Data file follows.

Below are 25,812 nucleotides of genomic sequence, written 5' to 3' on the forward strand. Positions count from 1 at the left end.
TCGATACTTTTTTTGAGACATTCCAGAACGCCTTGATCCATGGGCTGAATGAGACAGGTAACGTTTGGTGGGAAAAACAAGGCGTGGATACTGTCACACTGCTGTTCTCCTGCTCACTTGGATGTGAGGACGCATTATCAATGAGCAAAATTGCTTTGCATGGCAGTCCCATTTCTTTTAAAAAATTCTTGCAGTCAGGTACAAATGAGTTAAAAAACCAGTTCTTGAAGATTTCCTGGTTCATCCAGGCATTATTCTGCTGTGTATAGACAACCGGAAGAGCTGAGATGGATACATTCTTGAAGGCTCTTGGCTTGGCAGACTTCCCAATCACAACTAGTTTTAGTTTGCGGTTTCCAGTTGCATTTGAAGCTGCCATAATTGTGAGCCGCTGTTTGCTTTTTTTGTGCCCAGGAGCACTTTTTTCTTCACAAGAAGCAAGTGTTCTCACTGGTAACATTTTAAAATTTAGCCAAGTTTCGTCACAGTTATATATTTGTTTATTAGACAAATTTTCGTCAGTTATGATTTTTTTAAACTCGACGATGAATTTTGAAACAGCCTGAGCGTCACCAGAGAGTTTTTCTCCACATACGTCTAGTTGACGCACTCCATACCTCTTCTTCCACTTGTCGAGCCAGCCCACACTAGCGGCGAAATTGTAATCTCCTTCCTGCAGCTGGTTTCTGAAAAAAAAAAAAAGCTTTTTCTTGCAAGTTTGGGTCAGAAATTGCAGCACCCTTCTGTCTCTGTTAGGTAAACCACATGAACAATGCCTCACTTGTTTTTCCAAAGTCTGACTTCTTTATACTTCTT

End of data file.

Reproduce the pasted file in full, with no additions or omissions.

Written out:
Below are 25,812 nucleotides of genomic sequence, written 5' to 3' on the forward strand. Positions count from 1 at the left end.
TCGATACTTTTTTTGAGACATTCCAGAACGCCTTGATCCATGGGCTGAATGAGACAGGTAACGTTTGGTGGGAAAAACAAGGCGTGGATACTGTCACACTGCTGTTCTCCTGCTCACTTGGATGTGAGGACGCATTATCAATGAGCAAAATTGCTTTGCATGGCAGTCCCATTTCTTTTAAAAAATTCTTGCAGTCAGGTACAAATGAGTTAAAAAACCAGTTCTTGAAGATTTCCTGGTTCATCCAGGCATTATTCTGCTGTGTATAGACAACCGGAAGAGCTGAGATGGATACATTCTTGAAGGCTCTTGGCTTGGCAGACTTCCCAATCACAACTAGTTTTAGTTTGCGGTTTCCAGTTGCATTTGAAGCTGCCATAATTGTGAGCCGCTGTTTGCTTTTTTTGTGCCCAGGAGCACTTTTTTCTTCACAAGAAGCAAGTGTTCTCACTGGTAACATTTTAAAATTTAGCCAAGTTTCGTCACAGTTATATATTTGTTTATTAGACAAATTTTCGTCAGTTATGATTTTTTTAAACTCGACGATGAATTTTGAAACAGCCTGAGCGTCACCAGAGAGTTTTTCTCCACATACGTCTAGTTGACGCACTCCATACCTCTTCTTCCACTTGTCGAGCCAGCCCACACTAGCGGCGAAATTGTAATCTCCTTCCTGCAGCTGGTTTCTGAAAAAAAAAAAAAGCTTTTTCTTGCAAGTTTGGGTCAGAAATTGCAGCACCCTTCTGTCTCTGTTAGGTAAACCACATGAACAATGCCTCACTTGTTTTTCCAAAGTCTGACTTCTTTATACTTCTT